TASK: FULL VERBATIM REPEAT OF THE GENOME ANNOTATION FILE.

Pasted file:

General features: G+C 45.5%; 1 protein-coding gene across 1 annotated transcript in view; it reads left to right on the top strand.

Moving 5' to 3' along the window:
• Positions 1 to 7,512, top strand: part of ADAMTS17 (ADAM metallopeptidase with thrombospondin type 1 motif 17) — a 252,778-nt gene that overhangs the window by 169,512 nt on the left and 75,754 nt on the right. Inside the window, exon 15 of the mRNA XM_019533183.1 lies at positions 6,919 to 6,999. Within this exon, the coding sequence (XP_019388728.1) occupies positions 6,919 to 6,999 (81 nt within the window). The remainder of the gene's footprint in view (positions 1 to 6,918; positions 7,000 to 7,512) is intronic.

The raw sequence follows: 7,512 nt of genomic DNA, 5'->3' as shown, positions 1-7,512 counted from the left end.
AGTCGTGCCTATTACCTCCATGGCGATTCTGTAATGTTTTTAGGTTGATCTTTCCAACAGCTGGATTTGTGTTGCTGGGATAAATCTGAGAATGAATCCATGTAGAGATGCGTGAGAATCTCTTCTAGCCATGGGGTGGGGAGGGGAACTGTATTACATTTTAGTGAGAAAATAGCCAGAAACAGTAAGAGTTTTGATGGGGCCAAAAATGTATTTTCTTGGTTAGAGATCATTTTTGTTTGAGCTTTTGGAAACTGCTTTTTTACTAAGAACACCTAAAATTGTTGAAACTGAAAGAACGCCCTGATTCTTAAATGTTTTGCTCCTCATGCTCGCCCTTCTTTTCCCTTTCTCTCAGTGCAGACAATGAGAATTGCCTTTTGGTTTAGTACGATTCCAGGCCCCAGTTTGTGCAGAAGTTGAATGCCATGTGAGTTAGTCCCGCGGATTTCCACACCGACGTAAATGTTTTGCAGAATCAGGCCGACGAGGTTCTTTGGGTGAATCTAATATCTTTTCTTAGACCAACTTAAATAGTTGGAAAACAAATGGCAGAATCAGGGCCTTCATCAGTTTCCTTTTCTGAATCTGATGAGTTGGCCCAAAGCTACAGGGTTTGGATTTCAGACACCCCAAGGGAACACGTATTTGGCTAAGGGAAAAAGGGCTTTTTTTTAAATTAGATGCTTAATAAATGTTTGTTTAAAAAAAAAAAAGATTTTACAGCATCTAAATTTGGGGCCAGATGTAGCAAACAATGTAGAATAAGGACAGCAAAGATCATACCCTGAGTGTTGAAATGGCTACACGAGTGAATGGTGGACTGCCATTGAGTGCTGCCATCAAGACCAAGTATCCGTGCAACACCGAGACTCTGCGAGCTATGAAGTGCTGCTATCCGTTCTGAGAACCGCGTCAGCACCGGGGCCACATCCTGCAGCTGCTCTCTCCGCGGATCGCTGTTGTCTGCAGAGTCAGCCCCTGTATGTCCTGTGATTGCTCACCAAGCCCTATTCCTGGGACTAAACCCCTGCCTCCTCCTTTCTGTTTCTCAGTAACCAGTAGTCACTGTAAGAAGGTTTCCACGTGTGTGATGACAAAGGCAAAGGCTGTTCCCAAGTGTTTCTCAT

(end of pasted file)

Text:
General features: G+C 45.5%; 1 protein-coding gene across 1 annotated transcript in view; it reads left to right on the top strand.

Moving 5' to 3' along the window:
• Positions 1 to 7,512, top strand: part of ADAMTS17 (ADAM metallopeptidase with thrombospondin type 1 motif 17) — a 252,778-nt gene that overhangs the window by 169,512 nt on the left and 75,754 nt on the right. Inside the window, exon 15 of the mRNA XM_019533183.1 lies at positions 6,919 to 6,999. Within this exon, the coding sequence (XP_019388728.1) occupies positions 6,919 to 6,999 (81 nt within the window). The remainder of the gene's footprint in view (positions 1 to 6,918; positions 7,000 to 7,512) is intronic.

The raw sequence follows: 7,512 nt of genomic DNA, 5'->3' as shown, positions 1-7,512 counted from the left end.
AGTCGTGCCTATTACCTCCATGGCGATTCTGTAATGTTTTTAGGTTGATCTTTCCAACAGCTGGATTTGTGTTGCTGGGATAAATCTGAGAATGAATCCATGTAGAGATGCGTGAGAATCTCTTCTAGCCATGGGGTGGGGAGGGGAACTGTATTACATTTTAGTGAGAAAATAGCCAGAAACAGTAAGAGTTTTGATGGGGCCAAAAATGTATTTTCTTGGTTAGAGATCATTTTTGTTTGAGCTTTTGGAAACTGCTTTTTTACTAAGAACACCTAAAATTGTTGAAACTGAAAGAACGCCCTGATTCTTAAATGTTTTGCTCCTCATGCTCGCCCTTCTTTTCCCTTTCTCTCAGTGCAGACAATGAGAATTGCCTTTTGGTTTAGTACGATTCCAGGCCCCAGTTTGTGCAGAAGTTGAATGCCATGTGAGTTAGTCCCGCGGATTTCCACACCGACGTAAATGTTTTGCAGAATCAGGCCGACGAGGTTCTTTGGGTGAATCTAATATCTTTTCTTAGACCAACTTAAATAGTTGGAAAACAAATGGCAGAATCAGGGCCTTCATCAGTTTCCTTTTCTGAATCTGATGAGTTGGCCCAAAGCTACAGGGTTTGGATTTCAGACACCCCAAGGGAACACGTATTTGGCTAAGGGAAAAAGGGCTTTTTTTTAAATTAGATGCTTAATAAATGTTTGTTTAAAAAAAAAAAAGATTTTACAGCATCTAAATTTGGGGCCAGATGTAGCAAACAATGTAGAATAAGGACAGCAAAGATCATACCCTGAGTGTTGAAATGGCTACACGAGTGAATGGTGGACTGCCATTGAGTGCTGCCATCAAGACCAAGTATCCGTGCAACACCGAGACTCTGCGAGCTATGAAGTGCTGCTATCCGTTCTGAGAACCGCGTCAGCACCGGGGCCACATCCTGCAGCTGCTCTCTCCGCGGATCGCTGTTGTCTGCAGAGTCAGCCCCTGTATGTCCTGTGATTGCTCACCAAGCCCTATTCCTGGGACTAAACCCCTGCCTCCTCCTTTCTGTTTCTCAGTAACCAGTAGTCACTGTAAGAAGGTTTCCACGTGTGTGATGACAAAGGCAAAGGCTGTTCCCAAGTGTTTCTCAT